If forced to choose between allegiance to country and allegiance to the family, family wins every day of the week, every week of the month, and every month of the year. Not surprisingly, the leaders of the new republic weren't too keen on this set up.
Agreeing with this viewpoint, the Nationalist Party of China, known as the Kuomintang, replaced Imperial China's Confucian principles with their own. Known as the Three Principles of the People, Jen and filial piety were sort of pushed to the backburner and the three principles of People's Nationalism, People's Sovereignty, and People's Livelihood took center stage. Stated very, very simply, the new republic of China was waving goodbye to passivity and saying hello to kicking out foreigners, individual rights, and finally trying to make some money for the country!
In order to support these new Three Principles of the People, Sun Yixian and his Nationalist party, known again as the Kuomintang, desired to build up the country's national forces. They wanted a strong army and a navy, not a citizenry that would roll over and play dead. They wanted a people swept up in a spirit of nationalism and patriotism, not a bunch of separate families living insular lives.
However, the old ideas of Confucianism made this very difficult, and for a time the new Republic struggled to gain its footing in both the country and the world. And, as history has definitely proven, the coming of the Republic of China, did signal the beginning of the end of Confucianism's hold over the politics of China. Yes, it still played a fringe role in the culture of China, but it lost its seat as the country's state religion, as men like Sun Yixian would eventually succeed in bringing China into the modern age.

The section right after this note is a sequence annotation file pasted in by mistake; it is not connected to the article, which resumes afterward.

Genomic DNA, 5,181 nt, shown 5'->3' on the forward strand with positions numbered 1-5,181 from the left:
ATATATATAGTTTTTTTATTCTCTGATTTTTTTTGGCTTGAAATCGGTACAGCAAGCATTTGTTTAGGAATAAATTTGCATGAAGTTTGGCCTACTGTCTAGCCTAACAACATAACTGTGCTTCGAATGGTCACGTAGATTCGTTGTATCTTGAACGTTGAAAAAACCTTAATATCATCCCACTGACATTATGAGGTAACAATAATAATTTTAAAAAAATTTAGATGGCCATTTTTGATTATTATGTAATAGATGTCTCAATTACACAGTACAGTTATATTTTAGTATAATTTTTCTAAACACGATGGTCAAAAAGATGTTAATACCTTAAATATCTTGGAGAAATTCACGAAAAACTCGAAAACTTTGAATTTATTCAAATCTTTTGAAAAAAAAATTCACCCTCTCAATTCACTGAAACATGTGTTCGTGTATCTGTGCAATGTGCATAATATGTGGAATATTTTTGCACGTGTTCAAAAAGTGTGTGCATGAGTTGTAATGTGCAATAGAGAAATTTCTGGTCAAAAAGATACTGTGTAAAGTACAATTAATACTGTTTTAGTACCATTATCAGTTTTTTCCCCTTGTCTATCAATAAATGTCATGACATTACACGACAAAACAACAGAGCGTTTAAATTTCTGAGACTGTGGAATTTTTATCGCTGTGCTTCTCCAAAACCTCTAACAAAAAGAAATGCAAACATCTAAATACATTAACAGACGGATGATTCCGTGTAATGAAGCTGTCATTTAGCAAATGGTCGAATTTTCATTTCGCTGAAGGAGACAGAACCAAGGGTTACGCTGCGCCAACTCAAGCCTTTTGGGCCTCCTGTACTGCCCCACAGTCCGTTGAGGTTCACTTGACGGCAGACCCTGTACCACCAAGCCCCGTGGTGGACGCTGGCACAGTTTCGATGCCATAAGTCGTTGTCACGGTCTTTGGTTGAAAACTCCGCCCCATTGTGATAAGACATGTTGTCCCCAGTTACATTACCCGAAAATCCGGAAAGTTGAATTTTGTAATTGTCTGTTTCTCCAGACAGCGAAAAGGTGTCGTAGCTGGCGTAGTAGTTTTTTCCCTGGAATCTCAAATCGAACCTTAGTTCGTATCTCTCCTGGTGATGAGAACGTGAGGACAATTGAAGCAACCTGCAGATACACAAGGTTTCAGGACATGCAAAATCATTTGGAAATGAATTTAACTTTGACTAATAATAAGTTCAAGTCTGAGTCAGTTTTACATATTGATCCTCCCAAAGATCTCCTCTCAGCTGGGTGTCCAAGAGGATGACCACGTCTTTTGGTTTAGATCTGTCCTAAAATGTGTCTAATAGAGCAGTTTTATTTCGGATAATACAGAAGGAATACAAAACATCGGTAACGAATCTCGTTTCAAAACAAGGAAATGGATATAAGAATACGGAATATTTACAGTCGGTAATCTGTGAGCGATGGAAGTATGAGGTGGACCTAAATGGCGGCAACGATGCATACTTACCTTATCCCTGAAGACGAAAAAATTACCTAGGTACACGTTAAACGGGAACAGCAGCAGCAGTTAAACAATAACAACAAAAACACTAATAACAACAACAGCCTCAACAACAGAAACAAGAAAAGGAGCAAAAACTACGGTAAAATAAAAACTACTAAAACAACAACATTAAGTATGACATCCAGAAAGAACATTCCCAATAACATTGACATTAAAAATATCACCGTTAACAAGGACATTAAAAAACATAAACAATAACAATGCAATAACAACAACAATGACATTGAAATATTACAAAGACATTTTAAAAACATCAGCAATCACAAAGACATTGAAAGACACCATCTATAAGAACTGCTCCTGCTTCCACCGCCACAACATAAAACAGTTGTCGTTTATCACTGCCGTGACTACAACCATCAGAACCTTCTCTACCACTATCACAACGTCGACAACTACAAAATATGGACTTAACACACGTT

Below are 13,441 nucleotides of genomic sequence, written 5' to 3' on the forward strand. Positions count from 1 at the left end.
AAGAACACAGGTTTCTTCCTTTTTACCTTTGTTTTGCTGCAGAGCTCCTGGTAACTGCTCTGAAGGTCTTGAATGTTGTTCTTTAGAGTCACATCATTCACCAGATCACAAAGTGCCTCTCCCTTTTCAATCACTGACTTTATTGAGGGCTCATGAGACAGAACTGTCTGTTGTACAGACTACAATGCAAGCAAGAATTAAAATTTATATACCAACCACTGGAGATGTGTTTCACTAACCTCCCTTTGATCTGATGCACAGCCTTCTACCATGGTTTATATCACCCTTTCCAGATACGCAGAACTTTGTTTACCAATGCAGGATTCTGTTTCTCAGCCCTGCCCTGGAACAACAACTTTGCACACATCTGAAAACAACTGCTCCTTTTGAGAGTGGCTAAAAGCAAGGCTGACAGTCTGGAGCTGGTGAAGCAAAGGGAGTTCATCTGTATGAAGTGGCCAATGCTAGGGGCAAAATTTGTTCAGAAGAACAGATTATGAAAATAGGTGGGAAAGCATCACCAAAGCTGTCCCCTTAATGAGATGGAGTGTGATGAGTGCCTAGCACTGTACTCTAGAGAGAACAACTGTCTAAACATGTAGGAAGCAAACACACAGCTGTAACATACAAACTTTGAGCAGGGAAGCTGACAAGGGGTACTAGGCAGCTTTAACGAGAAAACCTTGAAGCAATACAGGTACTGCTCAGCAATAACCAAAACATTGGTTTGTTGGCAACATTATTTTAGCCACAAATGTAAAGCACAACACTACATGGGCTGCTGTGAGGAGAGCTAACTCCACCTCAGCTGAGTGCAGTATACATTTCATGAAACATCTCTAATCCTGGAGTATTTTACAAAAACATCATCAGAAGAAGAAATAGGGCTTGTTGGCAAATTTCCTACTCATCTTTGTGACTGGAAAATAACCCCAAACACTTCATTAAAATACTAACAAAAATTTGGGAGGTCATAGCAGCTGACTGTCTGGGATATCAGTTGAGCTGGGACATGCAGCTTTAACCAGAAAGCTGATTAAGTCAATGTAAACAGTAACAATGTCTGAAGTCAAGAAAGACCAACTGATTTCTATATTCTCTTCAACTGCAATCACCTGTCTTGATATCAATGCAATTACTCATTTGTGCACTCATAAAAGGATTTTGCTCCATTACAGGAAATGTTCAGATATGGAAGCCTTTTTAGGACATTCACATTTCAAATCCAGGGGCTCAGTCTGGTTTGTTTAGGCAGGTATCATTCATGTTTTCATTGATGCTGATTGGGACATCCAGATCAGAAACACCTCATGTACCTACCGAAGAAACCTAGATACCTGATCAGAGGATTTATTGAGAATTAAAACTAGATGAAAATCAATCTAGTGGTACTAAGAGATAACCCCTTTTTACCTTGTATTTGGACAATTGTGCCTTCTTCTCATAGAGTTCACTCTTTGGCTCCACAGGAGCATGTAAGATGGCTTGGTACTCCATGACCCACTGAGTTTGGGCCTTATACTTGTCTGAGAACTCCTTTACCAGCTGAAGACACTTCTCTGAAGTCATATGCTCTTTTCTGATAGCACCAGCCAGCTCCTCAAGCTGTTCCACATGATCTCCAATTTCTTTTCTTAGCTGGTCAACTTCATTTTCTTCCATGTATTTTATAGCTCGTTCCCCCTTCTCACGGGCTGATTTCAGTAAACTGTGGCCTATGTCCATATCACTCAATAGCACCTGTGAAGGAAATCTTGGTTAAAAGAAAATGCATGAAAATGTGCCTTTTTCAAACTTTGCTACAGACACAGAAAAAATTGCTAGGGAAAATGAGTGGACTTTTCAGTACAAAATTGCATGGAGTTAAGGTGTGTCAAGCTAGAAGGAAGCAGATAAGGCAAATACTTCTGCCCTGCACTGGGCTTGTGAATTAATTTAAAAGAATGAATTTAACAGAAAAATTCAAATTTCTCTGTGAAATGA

By the early 1900s, the country of China was ripe for revolution. The educated of the country were tired of being bossed around by Western Europe, and they were losing faith in the old Confucian principles of Jen and filial piety. As the West began creeping further into their borders, the more educated citizenry were ready to swap out the concepts of goodness, harmony, and unquestioning family respect for a new set of values.
With this desire for change, the educated of China found their leader in Sun Yixian. As the leader of the Chinese nationalist party known as the Kuomintang, Yixian and his followers pushed Jen and filial piety to the background in favor of what were called the Three Principles of the People.
Being more modern and believed to be better equipped to handle the threats from the outside world, these three principles were People's Nationalism, People's Sovereignty, and People's Livelihood. In other words, the new Republic of China was telling the world it was throwing off its passivity and starting to kick out foreigners, seek individual rights, and finally concentrate on making some money for the country!
As time went on Sun Yixian and his followers realized their new principles wouldn't be as easy to institute as they first had hoped. However, despite the many setbacks it would face, the Republic of China was here to stay, and Confucianism officially lost its place as the state-sponsored religion of China.
After completing this lesson, you should be able to:
- Understand the change in the political scene in China at the turn of the 20th century
- Describe the decline of Confucianism as the politically sponsored religion of old China
- Explain why Sun Yixian and the Nationalist Party needed to push Jen and filial piety to the background of Chinese society